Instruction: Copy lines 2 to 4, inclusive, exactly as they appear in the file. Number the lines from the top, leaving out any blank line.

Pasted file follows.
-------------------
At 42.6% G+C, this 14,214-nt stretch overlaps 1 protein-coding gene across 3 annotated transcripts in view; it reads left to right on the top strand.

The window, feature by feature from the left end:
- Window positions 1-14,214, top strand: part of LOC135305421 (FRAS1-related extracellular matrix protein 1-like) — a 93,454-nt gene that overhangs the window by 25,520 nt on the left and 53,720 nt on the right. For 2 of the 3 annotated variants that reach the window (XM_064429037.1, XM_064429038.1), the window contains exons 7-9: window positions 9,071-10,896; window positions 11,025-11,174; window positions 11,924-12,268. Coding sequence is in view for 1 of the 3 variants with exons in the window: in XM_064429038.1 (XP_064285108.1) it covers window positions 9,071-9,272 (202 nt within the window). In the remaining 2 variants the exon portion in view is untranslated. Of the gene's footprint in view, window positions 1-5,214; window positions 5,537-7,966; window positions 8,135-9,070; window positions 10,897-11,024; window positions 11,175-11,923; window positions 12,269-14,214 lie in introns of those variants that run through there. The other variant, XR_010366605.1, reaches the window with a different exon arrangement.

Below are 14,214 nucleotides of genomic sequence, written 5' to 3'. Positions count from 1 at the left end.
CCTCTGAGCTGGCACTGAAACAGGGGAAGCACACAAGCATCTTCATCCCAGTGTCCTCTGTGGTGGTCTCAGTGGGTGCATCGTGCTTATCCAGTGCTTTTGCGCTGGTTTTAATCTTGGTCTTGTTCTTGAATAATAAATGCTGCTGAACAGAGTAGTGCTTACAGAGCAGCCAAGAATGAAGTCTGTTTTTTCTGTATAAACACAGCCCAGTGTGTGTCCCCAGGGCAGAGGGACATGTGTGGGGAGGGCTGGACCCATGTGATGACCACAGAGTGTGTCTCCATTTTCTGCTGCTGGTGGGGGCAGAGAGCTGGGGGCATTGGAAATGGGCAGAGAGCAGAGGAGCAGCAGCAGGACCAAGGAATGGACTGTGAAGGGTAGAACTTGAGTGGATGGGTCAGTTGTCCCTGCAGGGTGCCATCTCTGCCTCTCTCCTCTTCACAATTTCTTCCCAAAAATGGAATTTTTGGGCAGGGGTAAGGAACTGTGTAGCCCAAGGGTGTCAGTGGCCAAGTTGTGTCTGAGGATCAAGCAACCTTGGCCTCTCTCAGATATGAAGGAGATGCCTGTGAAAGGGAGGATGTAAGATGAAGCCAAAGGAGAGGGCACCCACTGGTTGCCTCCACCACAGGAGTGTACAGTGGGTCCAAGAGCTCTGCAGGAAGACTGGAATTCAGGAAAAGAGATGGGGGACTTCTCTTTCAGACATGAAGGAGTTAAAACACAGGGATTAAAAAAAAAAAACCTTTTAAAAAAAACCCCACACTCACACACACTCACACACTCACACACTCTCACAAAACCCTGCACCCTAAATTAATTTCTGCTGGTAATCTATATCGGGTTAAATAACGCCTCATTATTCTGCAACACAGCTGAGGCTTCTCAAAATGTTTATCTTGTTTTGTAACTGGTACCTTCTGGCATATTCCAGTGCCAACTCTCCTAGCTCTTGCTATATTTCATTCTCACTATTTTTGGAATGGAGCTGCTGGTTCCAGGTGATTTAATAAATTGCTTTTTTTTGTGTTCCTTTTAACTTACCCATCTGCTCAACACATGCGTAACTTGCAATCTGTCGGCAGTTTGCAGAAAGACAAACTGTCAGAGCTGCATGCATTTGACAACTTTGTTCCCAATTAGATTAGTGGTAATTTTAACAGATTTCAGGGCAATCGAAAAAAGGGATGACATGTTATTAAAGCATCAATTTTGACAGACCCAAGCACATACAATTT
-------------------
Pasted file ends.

The window, feature by feature from the left end:
- Window positions 1-14,214, top strand: part of LOC135305421 (FRAS1-related extracellular matrix protein 1-like) — a 93,454-nt gene that overhangs the window by 25,520 nt on the left and 53,720 nt on the right. For 2 of the 3 annotated variants that reach the window (XM_064429037.1, XM_064429038.1), the window contains exons 7-9: window positions 9,071-10,896; window positions 11,025-11,174; window positions 11,924-12,268. Coding sequence is in view for 1 of the 3 variants with exons in the window: in XM_064429038.1 (XP_064285108.1) it covers window positions 9,071-9,272 (202 nt within the window). In the remaining 2 variants the exon portion in view is untranslated. Of the gene's footprint in view, window positions 1-5,214; window positions 5,537-7,966; window positions 8,135-9,070; window positions 10,897-11,024; window positions 11,175-11,923; window positions 12,269-14,214 lie in introns of those variants that run through there. The other variant, XR_010366605.1, reaches the window with a different exon arrangement.

Below are 14,214 nucleotides of genomic sequence, written 5' to 3'. Positions count from 1 at the left end.